Reuters writes New U.S. stake in Citigroup may not calm doubts:
Even if the government took a large common equity stake in Citigroup Inc, worries would likely persist about the bank’s ability to absorb soaring losses in a deepening recession.
The third-largest U.S. bank by assets is in talks with federal regulators on a plan for the government to increase its stake, a person familiar with the matter said. Converting $45 billion of preferred stock, which the government obtained last fall, to common stock is one of many options, the person said.
An agreement could be announced Monday or Tuesday, CNBC television said.
Citigroup shares rose on Monday after the White House repeated that President Barack Obama believes keeping banks in private hands is “the best way to go.
U.S. bank regulators, meanwhile, said they stood ready to provide more capital to the sector and keep “systemically important financial institutions” viable.
But investors remained worried that losses from credit cards, emerging markets, trading and toxic assets could overwhelm Citigroup Chief Executive Vikram Pandit’s efforts to restore the bank’s fiscal footing. Analysts do not expect the New York-based bank to be profitable in 2009 or 2010.
Converting preferred shares to common equity “helps their capital ratios but it doesn’t help their problem assets,” said Walter Todd, portfolio manager at Greenwood Capital Associates LLC in Greenwood, South Carolina. “If Citi were out of the woods, the stock would not be at $2.”
The government plans on Wednesday to subject banks with more than $100 billion of assets to “stress tests” to decide which need more capital. Citigroup ended 2008 with $1.95 trillion of assets.
Citigroup shares closed up 9.7 percent at $2.14. They earlier traded as high as $2.48, but gave up some gains as broader indexes fell.
One needs to wonder how many more times it needs to be pointed out until people realize that Citigroup is dead:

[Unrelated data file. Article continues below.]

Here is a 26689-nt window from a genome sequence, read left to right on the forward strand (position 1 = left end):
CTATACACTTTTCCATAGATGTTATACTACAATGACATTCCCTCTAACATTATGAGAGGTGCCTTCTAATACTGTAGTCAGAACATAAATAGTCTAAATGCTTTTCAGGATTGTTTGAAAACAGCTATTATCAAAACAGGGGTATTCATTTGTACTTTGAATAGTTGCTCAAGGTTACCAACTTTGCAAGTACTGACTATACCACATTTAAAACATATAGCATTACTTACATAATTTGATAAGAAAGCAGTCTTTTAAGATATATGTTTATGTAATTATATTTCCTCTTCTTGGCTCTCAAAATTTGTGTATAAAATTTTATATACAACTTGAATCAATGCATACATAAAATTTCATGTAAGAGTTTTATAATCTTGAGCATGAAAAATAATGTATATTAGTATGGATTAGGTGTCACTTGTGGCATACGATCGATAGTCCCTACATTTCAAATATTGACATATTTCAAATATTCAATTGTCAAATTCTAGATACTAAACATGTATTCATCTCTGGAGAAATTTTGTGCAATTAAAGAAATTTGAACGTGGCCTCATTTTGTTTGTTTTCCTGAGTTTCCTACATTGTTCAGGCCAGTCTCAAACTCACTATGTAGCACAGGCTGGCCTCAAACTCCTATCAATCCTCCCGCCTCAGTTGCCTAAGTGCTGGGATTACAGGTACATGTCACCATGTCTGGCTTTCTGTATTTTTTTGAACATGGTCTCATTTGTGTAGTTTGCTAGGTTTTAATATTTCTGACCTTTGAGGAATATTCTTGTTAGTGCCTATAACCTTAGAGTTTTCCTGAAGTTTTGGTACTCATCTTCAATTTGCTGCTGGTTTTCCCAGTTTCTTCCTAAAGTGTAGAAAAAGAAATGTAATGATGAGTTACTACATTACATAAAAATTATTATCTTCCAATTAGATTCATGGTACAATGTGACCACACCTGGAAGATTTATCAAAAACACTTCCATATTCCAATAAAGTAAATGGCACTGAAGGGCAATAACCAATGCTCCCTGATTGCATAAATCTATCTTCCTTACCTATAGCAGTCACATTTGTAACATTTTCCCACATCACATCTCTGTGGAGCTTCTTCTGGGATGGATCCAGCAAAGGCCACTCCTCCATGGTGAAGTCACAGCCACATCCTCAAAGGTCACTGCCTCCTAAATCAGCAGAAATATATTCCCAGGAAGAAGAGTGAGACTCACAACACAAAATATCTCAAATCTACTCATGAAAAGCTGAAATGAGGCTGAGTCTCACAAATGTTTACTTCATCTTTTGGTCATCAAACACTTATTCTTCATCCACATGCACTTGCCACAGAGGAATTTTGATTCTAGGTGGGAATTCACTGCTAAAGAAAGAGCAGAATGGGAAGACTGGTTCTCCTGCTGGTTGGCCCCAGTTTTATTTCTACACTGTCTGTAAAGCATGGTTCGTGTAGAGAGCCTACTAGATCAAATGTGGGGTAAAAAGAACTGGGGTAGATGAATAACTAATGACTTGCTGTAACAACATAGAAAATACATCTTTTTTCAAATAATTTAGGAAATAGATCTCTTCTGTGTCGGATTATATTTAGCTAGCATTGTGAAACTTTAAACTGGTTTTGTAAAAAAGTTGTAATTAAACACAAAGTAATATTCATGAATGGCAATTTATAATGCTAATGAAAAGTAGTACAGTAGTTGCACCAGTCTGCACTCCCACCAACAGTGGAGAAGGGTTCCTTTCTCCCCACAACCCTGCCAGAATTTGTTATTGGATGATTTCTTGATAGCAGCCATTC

Now regulators are discussing a conversion of $45 billion from preferred stock into common stock. How is this supposed to solve any structural problems? All that is behind this move is that Citi doesn’t want to pay the preferred dividend to the taxpayer anymore. Kiss the idea goodbye that taxpayer money invested will be recovered in any way. Citi’s common stock market cap is at around $10 billion now. A $45 billion conversion of preferred into common stock will all but wipe out common shareholders. Citi’s shares will follow Fannie Mae and Freddie Mac’s leads and turn into penny stocks.
In reality the company’s common stock isn’t even worth $0.00. I have explained this so many times and it can be read up on in the links I posted above. So I won’t get into it again.
How does any of this clean up Citi’s balance sheets?
How does any of this help investors trust that assets are marked to fair market value?
How is any of this supposed to restore trust in the US banking system?
How are we supposed to get credit flowing again if the banks’ balance sheets are full of garbage and people don’t trust banks with their savings?
How have any of these policies helped avert the continuous decline of the US economy?
How does the taxpayer get anything out of this?
To hell with Citi. Let them go bankrupt and be done with ongoing postponements of the inevitable.
The source of the crisis is that in response to the most irresponsible monetary and fiscal policy, US consumers and government borrowed too much, spent too much, and saved too little, setting in motion The Business Cycle via Credit Expansion and creating an environment of capital consumption. Nothing of what the government is currently doing even remotely addresses these issues. To the contrary, it continues and aggravates the irresponsible habits of the past. Big government is getting bigger by the day. Just as it has been for the past decades, with no change in sight under the Obama administration.